However, the long-in-the-making site opens to an art world that has been changed by the coronavirus. The art fair model, which involves bringing large numbers of people to one space in order to buy artwork, is looking increasingly shaky for most fairs in the coming year. One gallerist says that the trend might be back towards sales made in galleries, and away from art fair income. Another suggests further consolidation among smaller galleries. The only trend most arts professionals can – begrudgingly – agree upon is towards further online sales.
But Martin and managing director Preston Benson are confident that Covid’s disruption makes leaner and more flexible models such as Cromwell Place even more attractive.
“Covid accelerated trends that were already in the making,” says Benson. “Rents were spiralling and pricing people out. This is a project that brings galleries together.”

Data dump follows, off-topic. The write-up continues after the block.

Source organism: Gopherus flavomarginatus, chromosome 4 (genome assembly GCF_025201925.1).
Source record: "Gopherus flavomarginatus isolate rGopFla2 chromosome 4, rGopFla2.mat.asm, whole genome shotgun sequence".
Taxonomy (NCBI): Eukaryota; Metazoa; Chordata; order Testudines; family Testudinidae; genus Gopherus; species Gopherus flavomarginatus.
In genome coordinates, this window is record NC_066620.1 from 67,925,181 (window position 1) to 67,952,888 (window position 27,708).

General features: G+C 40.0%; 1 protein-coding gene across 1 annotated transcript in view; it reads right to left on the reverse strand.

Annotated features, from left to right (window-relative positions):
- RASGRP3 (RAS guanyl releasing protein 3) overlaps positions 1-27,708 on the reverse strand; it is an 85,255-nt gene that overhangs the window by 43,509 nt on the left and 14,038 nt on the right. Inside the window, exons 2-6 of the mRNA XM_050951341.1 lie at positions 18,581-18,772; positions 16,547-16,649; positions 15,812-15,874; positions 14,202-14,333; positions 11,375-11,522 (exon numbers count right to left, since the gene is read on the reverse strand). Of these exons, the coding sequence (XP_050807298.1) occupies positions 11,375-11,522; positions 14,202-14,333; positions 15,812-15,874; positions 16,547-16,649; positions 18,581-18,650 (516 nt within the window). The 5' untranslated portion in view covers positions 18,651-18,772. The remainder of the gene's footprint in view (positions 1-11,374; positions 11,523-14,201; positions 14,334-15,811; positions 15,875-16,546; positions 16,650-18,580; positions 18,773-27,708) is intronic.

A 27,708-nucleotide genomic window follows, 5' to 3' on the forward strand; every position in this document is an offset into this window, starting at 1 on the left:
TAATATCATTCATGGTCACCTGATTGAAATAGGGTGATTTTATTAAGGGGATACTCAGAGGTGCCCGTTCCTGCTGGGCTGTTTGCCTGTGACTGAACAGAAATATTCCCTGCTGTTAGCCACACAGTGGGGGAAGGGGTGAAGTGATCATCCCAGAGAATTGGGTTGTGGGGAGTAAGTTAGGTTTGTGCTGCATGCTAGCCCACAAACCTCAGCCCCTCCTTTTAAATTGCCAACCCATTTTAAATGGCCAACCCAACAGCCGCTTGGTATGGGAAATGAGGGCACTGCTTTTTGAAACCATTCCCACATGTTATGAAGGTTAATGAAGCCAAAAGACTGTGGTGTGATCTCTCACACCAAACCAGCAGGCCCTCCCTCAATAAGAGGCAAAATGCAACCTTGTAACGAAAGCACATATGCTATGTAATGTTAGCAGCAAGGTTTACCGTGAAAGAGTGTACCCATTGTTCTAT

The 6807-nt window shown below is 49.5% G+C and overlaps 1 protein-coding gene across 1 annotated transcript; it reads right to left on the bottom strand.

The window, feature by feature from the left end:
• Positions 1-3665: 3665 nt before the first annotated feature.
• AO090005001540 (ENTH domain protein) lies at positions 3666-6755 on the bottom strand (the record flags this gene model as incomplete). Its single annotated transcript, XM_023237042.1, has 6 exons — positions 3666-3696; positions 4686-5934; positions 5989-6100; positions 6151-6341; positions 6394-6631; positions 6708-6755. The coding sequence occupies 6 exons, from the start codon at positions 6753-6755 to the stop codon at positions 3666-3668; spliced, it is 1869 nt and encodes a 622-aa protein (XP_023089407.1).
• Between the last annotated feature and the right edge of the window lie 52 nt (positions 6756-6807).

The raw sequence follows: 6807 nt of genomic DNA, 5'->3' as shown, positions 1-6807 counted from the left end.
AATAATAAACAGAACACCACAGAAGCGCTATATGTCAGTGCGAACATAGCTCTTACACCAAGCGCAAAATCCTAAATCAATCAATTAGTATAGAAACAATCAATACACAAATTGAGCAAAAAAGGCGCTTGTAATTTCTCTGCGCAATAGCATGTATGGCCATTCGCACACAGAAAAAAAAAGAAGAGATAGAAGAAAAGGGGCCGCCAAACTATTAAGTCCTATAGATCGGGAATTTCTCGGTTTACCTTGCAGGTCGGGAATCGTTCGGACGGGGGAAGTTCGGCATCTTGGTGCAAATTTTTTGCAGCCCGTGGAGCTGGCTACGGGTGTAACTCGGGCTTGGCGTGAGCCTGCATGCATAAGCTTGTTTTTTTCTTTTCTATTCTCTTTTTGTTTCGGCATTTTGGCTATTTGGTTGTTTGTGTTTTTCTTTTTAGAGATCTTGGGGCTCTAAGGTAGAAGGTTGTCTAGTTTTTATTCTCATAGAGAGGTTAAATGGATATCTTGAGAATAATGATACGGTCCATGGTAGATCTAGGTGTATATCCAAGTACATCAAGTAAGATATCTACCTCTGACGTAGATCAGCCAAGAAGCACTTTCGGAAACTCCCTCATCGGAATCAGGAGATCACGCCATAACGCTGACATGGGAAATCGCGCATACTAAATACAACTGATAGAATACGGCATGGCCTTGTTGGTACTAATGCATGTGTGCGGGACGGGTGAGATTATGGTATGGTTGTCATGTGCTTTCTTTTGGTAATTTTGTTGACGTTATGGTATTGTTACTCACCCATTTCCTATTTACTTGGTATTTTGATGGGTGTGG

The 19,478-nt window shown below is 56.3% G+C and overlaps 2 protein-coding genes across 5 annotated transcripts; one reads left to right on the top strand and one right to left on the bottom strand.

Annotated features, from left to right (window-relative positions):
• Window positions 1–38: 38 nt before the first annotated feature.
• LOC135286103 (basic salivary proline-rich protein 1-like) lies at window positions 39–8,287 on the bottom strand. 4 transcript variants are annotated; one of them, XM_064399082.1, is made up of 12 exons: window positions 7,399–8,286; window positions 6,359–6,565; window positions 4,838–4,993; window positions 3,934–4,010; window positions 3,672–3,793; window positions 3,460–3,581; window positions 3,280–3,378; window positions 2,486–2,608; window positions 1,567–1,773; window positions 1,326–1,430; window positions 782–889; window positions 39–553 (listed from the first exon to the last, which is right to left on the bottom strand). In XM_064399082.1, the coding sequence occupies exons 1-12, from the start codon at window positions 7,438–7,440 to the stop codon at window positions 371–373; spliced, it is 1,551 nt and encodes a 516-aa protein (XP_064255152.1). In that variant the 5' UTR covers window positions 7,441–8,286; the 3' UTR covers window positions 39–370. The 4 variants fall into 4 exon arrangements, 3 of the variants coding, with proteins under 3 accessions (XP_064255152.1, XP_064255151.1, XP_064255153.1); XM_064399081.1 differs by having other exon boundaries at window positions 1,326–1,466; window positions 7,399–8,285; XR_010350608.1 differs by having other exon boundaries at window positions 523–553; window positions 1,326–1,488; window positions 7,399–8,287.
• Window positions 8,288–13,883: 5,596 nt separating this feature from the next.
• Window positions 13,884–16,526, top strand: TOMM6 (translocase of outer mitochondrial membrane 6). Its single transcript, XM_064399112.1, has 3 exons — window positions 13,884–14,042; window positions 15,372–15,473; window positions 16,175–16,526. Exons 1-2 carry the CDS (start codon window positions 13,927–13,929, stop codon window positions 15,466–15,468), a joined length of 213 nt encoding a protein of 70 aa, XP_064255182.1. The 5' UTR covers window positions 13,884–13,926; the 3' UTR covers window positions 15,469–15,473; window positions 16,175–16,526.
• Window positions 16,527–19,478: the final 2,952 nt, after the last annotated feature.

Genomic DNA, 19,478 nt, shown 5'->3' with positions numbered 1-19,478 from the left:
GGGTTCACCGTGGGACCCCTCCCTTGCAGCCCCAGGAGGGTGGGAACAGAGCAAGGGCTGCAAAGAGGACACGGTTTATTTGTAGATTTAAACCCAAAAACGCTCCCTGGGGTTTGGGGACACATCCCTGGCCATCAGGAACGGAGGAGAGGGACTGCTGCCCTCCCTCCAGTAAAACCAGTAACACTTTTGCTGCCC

Many of the galleries that have joined Cromwell Place have their primary sites abroad and are using this as a base for collectors in London, even if they might be from the Middle East and Africa.
“It’s really important to be doing things physically,” says William Lawrie, of Alserkal Avenue’s Lawrie Shabibi, which is showing new works by Moroccan artist Mohamed Melehi. “There was a sense over the summer that we had to be active rather than participating in online viewing rooms only.”
"Having a site here gives us the chance to have synergies," he continues. "Melehi's show is currently at Alserkal Avenue. Now that people aren't travelling, it means we can show the work to people in London as well."
Aspan Gallery, which was established in 2017 in Almaty, Kazakhstan, has booked a membership to raise awareness of its programme, which centres around the generation of artists who came of age during the tumultuous break-up of the Soviet Union. Meruyert Kaliyeva, the gallery’s founder, is showing light-boxes by artist Almagul Menlibayeva, who investigates the clash of traditional and modern roles for women, and Yerbossyn Meldibekov, who tracks the changing waves of political and cultural allegiances in Central Asia.